Also, make sure you close the curtains, especially in the summer. If you're watching the sunset at 8 P.M. but trying to fall asleep by 10, it's probably not gonna happen. Light is great for waking you up and keeping you awake, but when you need to fall asleep, that light will be no help to you. Close the curtains by 7:00 P.M. and sit in dimly lit rooms in the hour approaching bedtime.
3) Do Dinner Right
The meal you have before bedtime is important. I've had countless nights where I slept terribly simply because my last meal before bed was improper. Here are some key elements for a good dinner before you snooze:
- Moderate portion sizes
- High dietary fat
- Low in carbs
- Low in sugar
- Low in fiber
- Moderate amount of protein
- No caffeine
- No alcohol
- Foods high in trytophan (eggs, walnuts, bananas, etc.)
Eat a meal like this 2 - 3 hours before bed and you'll sleep like a baby.
Stress is one of the worst things for your sleep; it's not easy to fall asleep at night if you have a million thoughts running through your head. Issues at work, relationship drama, financial problems... these are just some of the many things that could be stressing the crud out of you.
No matter how old or young you are, you'll always have some kind of stress in your life. People in high school and people in retirement have no daily jobs to worry about, yet there are plenty of stressed teenagers and senior citizens out there.
Here are just a few ways to relax at night:
- Watch TV
- Play an instrument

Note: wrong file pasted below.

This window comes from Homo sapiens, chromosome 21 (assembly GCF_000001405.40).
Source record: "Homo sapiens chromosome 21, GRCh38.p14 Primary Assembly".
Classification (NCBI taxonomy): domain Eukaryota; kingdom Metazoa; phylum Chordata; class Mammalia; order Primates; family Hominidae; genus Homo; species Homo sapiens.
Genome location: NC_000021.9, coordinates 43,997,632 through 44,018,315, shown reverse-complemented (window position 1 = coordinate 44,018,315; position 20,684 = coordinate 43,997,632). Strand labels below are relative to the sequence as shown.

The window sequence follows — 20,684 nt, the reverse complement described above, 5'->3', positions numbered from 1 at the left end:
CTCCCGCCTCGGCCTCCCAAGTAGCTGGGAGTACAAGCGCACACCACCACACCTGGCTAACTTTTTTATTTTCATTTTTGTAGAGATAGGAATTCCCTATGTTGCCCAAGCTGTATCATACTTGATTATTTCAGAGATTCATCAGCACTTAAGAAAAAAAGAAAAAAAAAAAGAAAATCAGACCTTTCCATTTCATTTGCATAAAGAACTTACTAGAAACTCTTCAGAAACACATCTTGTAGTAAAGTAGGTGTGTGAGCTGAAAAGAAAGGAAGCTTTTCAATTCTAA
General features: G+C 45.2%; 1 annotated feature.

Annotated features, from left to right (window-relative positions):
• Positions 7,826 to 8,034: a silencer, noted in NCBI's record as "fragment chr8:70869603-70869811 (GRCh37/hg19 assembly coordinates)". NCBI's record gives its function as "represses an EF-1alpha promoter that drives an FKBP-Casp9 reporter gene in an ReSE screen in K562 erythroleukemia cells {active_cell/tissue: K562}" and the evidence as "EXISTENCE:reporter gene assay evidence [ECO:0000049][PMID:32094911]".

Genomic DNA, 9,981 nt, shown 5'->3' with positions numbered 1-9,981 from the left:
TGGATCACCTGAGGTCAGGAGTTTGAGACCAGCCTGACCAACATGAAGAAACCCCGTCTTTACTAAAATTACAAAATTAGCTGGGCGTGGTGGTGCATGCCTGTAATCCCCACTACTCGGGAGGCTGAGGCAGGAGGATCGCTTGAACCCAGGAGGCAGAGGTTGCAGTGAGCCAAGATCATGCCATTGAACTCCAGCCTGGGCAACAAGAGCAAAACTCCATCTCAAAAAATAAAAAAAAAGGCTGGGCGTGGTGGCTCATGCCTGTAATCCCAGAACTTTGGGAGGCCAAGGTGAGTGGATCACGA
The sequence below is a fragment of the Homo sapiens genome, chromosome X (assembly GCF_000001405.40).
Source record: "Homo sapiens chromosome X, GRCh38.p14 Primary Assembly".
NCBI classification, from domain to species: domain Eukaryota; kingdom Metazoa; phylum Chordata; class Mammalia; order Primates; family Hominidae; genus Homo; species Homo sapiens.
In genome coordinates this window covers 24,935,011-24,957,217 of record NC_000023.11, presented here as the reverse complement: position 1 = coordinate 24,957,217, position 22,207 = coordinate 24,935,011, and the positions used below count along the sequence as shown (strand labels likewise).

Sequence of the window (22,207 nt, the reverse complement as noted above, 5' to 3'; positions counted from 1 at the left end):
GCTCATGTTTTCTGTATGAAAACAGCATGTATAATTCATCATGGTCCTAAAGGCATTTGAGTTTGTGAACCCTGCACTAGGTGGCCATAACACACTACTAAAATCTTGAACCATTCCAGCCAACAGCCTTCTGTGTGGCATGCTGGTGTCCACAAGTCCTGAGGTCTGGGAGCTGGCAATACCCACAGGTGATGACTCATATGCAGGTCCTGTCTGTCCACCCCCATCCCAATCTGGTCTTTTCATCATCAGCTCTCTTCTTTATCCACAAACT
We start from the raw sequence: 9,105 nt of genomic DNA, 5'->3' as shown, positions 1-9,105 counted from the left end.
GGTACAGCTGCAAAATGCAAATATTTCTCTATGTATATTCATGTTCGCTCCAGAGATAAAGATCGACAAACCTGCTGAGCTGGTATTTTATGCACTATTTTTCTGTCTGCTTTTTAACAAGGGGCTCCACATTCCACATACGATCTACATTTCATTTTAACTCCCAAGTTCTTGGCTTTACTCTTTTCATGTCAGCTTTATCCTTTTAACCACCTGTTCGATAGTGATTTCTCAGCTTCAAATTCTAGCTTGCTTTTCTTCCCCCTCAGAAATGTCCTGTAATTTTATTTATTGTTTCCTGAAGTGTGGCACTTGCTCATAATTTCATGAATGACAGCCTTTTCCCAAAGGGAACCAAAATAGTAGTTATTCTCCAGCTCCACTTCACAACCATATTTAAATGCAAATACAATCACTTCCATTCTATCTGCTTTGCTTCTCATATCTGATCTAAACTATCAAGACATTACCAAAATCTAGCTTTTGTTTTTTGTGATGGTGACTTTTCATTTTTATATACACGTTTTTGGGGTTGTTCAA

- Bond with loved ones
5) Get Comfy
Being comfortable is essential for falling asleep. I envy my friends who can crash at apartments on a couch or even the floor; I've never been able to sleep like that.
Room temperature is incredibly important for falling asleep. The room should be relatively cool (70 degrees or lower) if you want to achieve restful sleep.
The pillow and mattress you use are also key to your sleep hygiene. If you find yourself constantly waking at night, that could be a sign your mattress or pillow just aren't up to par. For those of you who sleep with a partner, be sure to use a mattress where your movements won't disturb your lover's and vice versa.
Also, for those of you who have beards like myself, try to find the right length that it's comfortable. Short and long beards can prevent you from getting your head comfortable on the pillow; you need to find a gray area in between for comfort. I have 6 settings on my trimmer and know which one to trim my facial hair with every week. Also, trim it first thing in the morning; I made the mistake of trimming mine at night recently and it itched like crazy!
6) Stop Caring about Sleep
This one is counter-intuitive, I know, but it's helped me quite a bit recently.
If you've struggled with sleep enough, you get to the point where you're just obsessed with it; all you think about and desire is getting enough sleep, catching up on lost sleep, getting deeper sleep, etc. I've been at this point countless times myself, so trust me, it's not worth obsessing over!
Look, I'm not downplaying the value of sleep; it's vital to everyone's health. But there's so much more to your health than just sleep. I know guys who sleep over 10 hours a day that look terrible despite this. There's so much you can control outside of your sleep (how much water you drink, what foods you eat, how you respond to stressful situations, your exercise routine, etc.)
Try to re-frame how you view sleep. Frankly, you might not need as much sleep as some people do; maybe that's why you're always having with it in the first place. They might be exceptions, but there are quite a number of people in the world who need no more than 5 or 6 hours a night; you just might be one of those lucky few.
So the next time you lie in bed wide awake, don't freak out about your sleep! Learn to let go of things and you might just end up falling asleep anyway.
I truly sympathize with any of you who have trouble sleeping. It's something that comes so naturally to some people yet is a constant struggle for the rest of us.
If you've been having a hard time sleeping, please leave a comment; I'd be happy to give you more tips or clarify anything aforementioned in this post.